A 3-technique tackle, therefore, is one who usually lines up between the guard and tackle, with all privileges, rights, and responsibilities associated with the position. Each technique comes with a set of reads and keys, specific to the defensive system, the offensive formation, and the down-and-distance situation. In most systems, on most plays, a tackle lined up in 3-technique is supposed to shoot the gap immediately; in a 4-technique, one step to the right or left, his job might be to bottle up the offensive tackle so a linebacker can shoot the gap. In the 2-gap, tackles are often told to "draw responsibility" from two blockers, the football equivalent of "eating space" in basketball.
Why is there so much emphasis on 3-technique tackles lately? Basically, there are two types of tackles. There's the Ted Washington type, who weighs 320 pounds before a meal and is known for his size and power, not his quickness (though many of these players are pretty quick). Then there are players like the Kevin Williams and Rod Coleman: 290-pounders who are quick enough to shoot a gap or execute a stunt. These latter players are 3-technique tackles. The Washington-types aren't called 0-technique or 1-technique tackles because they already have a better name: nose tackles.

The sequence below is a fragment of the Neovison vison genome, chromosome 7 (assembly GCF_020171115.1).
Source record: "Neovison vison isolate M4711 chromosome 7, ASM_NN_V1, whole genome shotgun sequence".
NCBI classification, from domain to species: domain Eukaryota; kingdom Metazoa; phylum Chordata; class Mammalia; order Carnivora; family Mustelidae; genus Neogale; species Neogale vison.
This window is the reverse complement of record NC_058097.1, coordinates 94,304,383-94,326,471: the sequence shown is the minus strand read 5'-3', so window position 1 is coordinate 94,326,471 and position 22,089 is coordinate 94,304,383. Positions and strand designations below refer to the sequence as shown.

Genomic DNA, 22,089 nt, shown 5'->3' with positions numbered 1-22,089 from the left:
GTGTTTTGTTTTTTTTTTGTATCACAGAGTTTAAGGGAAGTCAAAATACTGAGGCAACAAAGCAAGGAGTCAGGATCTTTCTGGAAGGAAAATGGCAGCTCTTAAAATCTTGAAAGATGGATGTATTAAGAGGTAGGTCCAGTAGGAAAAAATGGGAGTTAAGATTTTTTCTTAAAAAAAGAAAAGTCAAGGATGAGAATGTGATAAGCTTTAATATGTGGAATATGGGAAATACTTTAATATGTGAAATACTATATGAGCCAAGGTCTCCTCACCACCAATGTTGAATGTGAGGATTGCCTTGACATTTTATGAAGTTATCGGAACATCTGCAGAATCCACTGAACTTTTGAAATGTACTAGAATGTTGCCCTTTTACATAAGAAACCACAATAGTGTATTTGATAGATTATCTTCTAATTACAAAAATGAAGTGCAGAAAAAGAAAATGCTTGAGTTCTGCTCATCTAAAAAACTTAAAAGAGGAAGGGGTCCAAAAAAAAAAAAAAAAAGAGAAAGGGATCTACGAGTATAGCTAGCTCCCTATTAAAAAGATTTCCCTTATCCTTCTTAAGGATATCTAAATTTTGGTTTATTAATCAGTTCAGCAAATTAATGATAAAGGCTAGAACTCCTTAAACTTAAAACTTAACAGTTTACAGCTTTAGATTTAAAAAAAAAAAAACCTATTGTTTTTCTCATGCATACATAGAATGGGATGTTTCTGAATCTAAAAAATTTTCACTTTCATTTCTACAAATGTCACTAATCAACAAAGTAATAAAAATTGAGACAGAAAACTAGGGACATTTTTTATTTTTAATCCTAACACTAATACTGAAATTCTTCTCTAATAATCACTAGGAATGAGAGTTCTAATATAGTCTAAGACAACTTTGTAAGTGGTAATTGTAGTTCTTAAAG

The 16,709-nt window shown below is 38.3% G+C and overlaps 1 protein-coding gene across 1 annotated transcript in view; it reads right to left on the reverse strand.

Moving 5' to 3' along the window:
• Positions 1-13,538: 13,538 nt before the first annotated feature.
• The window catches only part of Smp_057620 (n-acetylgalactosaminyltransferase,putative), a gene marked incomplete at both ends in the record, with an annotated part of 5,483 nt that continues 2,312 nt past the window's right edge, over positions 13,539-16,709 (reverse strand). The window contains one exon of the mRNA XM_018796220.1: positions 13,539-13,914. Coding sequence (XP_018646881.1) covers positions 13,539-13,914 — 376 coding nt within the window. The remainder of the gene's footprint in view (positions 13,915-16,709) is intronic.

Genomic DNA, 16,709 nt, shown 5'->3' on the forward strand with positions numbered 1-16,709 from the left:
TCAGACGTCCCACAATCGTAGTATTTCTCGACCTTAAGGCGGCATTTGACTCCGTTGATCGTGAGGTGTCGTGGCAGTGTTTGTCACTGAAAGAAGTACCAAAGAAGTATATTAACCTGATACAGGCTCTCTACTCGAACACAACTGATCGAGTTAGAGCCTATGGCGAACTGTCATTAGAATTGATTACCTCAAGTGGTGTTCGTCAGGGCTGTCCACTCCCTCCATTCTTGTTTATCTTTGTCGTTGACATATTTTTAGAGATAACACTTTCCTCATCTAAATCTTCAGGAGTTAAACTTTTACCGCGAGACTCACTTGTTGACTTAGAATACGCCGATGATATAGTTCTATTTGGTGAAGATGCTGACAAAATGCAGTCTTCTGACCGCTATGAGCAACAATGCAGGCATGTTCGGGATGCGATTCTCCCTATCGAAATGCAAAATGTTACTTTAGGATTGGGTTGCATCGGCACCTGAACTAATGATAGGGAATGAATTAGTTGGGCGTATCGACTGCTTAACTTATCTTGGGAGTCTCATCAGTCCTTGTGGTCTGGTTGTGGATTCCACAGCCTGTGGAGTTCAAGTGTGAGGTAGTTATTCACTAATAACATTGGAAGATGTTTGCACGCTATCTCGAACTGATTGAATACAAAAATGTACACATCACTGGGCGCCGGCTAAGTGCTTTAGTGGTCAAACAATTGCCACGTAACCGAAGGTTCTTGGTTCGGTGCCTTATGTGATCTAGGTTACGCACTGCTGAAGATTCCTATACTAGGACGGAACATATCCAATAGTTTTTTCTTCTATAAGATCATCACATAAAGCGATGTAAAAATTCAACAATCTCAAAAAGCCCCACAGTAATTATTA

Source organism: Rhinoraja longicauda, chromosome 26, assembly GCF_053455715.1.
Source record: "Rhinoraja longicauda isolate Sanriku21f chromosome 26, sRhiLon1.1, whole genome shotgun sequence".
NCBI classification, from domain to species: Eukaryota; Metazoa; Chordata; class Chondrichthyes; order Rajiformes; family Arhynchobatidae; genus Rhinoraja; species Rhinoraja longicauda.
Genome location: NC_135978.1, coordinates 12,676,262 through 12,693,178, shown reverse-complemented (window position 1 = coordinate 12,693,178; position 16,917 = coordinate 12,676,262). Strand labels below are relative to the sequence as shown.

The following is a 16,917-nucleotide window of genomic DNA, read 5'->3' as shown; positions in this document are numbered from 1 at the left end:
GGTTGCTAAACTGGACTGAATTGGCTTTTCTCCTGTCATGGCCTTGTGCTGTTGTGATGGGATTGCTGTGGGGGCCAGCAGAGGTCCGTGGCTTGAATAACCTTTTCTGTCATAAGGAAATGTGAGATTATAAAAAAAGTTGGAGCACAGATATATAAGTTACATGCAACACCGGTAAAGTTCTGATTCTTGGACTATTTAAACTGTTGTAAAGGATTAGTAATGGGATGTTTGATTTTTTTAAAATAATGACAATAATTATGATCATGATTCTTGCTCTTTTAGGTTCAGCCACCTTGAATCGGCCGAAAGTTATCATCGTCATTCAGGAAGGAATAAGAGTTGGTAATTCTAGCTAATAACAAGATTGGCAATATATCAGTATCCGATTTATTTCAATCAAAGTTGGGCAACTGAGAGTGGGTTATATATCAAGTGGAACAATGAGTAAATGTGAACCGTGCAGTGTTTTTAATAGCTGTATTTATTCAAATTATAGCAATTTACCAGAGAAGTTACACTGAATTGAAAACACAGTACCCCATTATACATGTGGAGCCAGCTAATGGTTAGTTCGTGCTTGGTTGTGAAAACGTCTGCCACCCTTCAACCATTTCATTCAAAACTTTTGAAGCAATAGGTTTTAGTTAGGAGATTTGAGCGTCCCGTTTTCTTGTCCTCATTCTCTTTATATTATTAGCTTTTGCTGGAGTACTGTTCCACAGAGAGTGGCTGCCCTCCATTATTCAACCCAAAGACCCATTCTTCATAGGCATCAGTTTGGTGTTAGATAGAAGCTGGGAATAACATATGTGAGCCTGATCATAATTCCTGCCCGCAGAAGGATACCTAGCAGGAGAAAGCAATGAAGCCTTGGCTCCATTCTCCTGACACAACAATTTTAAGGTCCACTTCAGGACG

The 3-technique tackle is in short supply because few players leave college with the right mix of strength, explosiveness, technique, and durability. Systems like Tony Dungy's rely heavily on 3-technique tackles to disrupt the interior of the offensive line. For most defensive coordinators, heaven is a 3-technique tackle who is in the backfield on every play, a 0-technique tackle who requires two blockers and controls two gaps, and a pass rushing end (7,8,or 9 technique) who also requires a double team on every play.
In addition to the techniques, there are the gaps in the offensive line, which are usually lettered. A-gap is the hole between the center and either guard. The B-gap lies between the guards and tackles. The C-gap lies between the tackles and the tight ends. The D-gap is just off tight end, while coaches will often refer to an E-gap a few yards off the tight end but inside of the wide receivers.
To avoid confusion, coaches use numbered "techniques" to denote pre-snap positioning and lettered "gaps" to tell the defender where his responsibilities lie. So a player in 3-technique with B-gap responsibility will basically be plowing straight ahead at the snap. A 0-technique nose defender with weakside A-gap responsibility will be looping one step to the side of the center where there is no tight end (usually his right).